[Footnote 1: John xii.27, and following. We can easily imagine that the exalted tone of John, and his exclusive preoccupation with the divine character of Jesus, may have effaced from the narrative the circumstances of natural weakness related by the synoptics.]

[Footnote 2: Luke xxii.43; John xii.28, 29.]

[Footnote 3: Matt. xxvi.36, and following; Mark xiv.32, and following; Luke xxii.39, and following.]

[Footnote 4: This is the less to be understood, as John is affectedly particular in noticing the circumstances which were personal to him, or of which he had been the only witness (xiii.23, and following, xviii.15, and following, xix.26, and following, 35, xx.2, and following, xxi.20, and following.)]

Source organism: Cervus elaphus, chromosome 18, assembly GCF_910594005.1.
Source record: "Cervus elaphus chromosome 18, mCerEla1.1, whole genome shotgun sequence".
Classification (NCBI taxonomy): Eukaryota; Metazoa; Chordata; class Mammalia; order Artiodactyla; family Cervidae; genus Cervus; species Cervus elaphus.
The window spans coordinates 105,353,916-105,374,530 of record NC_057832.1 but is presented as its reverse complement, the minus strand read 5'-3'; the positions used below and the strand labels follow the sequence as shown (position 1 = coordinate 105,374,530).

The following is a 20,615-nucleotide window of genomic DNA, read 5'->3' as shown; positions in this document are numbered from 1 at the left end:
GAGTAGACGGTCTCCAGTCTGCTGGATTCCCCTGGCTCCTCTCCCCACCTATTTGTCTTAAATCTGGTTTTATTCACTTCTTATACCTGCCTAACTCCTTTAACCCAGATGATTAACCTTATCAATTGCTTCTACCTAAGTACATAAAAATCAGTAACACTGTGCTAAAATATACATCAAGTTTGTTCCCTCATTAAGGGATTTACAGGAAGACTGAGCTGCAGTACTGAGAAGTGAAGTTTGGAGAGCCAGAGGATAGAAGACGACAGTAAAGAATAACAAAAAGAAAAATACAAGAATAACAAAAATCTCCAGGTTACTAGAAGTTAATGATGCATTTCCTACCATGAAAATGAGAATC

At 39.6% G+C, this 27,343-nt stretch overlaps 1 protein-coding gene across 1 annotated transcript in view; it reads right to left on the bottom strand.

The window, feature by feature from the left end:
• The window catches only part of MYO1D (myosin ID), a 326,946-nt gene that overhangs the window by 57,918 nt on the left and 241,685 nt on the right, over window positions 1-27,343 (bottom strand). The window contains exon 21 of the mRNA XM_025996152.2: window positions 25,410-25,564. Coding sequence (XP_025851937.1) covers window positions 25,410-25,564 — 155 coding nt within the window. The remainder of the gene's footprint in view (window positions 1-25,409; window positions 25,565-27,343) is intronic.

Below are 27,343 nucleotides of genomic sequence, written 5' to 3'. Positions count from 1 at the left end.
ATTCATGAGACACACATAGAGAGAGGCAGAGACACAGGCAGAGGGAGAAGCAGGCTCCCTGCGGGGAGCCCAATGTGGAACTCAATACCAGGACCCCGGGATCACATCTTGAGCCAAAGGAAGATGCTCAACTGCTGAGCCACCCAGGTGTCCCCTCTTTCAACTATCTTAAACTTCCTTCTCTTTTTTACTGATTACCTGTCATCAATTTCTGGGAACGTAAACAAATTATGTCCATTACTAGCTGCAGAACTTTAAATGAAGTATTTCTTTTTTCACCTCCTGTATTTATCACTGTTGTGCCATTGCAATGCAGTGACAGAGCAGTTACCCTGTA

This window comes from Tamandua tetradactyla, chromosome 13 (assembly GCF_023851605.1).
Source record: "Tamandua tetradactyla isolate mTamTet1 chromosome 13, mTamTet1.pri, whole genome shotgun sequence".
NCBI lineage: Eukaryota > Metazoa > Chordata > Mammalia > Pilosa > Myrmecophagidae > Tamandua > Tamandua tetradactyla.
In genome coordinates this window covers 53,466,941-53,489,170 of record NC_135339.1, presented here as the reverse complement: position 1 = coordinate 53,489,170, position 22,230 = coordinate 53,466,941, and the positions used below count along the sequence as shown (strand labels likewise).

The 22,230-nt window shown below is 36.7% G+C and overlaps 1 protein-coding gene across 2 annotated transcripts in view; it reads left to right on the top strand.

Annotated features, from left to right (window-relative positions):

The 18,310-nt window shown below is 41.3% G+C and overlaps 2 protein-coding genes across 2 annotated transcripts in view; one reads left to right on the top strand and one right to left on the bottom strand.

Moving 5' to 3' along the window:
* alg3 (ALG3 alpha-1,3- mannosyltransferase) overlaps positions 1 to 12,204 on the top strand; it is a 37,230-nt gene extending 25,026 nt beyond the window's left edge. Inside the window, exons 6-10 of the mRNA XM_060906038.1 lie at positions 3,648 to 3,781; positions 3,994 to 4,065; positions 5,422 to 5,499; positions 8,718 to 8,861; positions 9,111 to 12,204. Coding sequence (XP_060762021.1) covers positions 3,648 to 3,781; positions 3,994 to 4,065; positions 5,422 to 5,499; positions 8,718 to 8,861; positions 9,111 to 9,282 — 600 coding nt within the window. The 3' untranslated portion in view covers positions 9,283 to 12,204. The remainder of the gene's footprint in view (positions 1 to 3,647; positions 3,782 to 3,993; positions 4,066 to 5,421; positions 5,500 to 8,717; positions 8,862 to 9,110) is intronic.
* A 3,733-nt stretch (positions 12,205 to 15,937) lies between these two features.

The triumph of Bethphage -- that bold act of the provincials in celebrating at the very gates of Jerusalem the advent of their Messiah-King -- completed the exasperation of the Pharisees and the aristocracy of the temple. A new council was held on the Wednesday (12th of Nisan) in the house of Joseph Kaiapha.[1] The immediate arrest of Jesus was resolved upon. A great idea of order and of conservative policy governed all their plans. The desire was to avoid a scene. As the feast of the Passover, which commenced that year on the Friday evening, was a time of bustle and excitement, it was resolved to anticipate it. Jesus being popular,[2] they feared an outbreak; the arrest was therefore fixed for the next day, Thursday. It was resolved, also, not to seize him in the temple, where he came every day,[3] but to observe his habits, in order to seize him in some retired place. The agents of the priests sounded his disciples, hoping to obtain useful information from their weakness or their simplicity. They found what they sought in Judas of Kerioth. This wretch, actuated by motives impossible to explain, betrayed his Master, gave all the necessary information, and even undertook himself (although such an excess of vileness is scarcely credible) to guide the troop which was to effect his arrest. The remembrance of horror which the folly or the wickedness of this man has left in the Christian tradition has doubtless given rise to some exaggeration on this point. Judas, until then, had been a disciple like the others; he had even the title of apostle; and he had performed miracles and driven out demons. Legend, which always uses strong and decisive language, describes the occupants of the little supper-room as eleven saints and one reprobate. Reality does not proceed by such absolute categories. Avarice, which the synoptics give as the motive of the crime in question, does not suffice to explain it. It would be very singular if a man who kept the purse, and who knew what he would lose by the death of his chief, were to abandon the profits of his occupation[4] in exchange for a very small sum of money.[5] Had the self-love of Judas been wounded by the rebuff which he had received at the dinner at Bethany? Even that would not explain his conduct. John would have us regard him as a thief, an unbeliever from the beginning,[6] for which, however, there is no probability. We would rather ascribe it to some feeling of jealousy or to some dissension amongst the disciples. The peculiar hatred John manifests toward Judas[7] confirms this hypothesis. Less pure in heart than the others, Judas had, from the very nature of his office, become unconsciously narrow-minded. By a caprice very common to men engaged in active duties, he had come to regard the interests of the treasury as superior even to those of the work for which it was intended. The treasurer had overcome the apostle. The murmurings which escaped him at Bethany seem to indicate that sometimes he thought the Master cost his spiritual family too dear. No doubt this mean economy had caused many other collisions in the little society.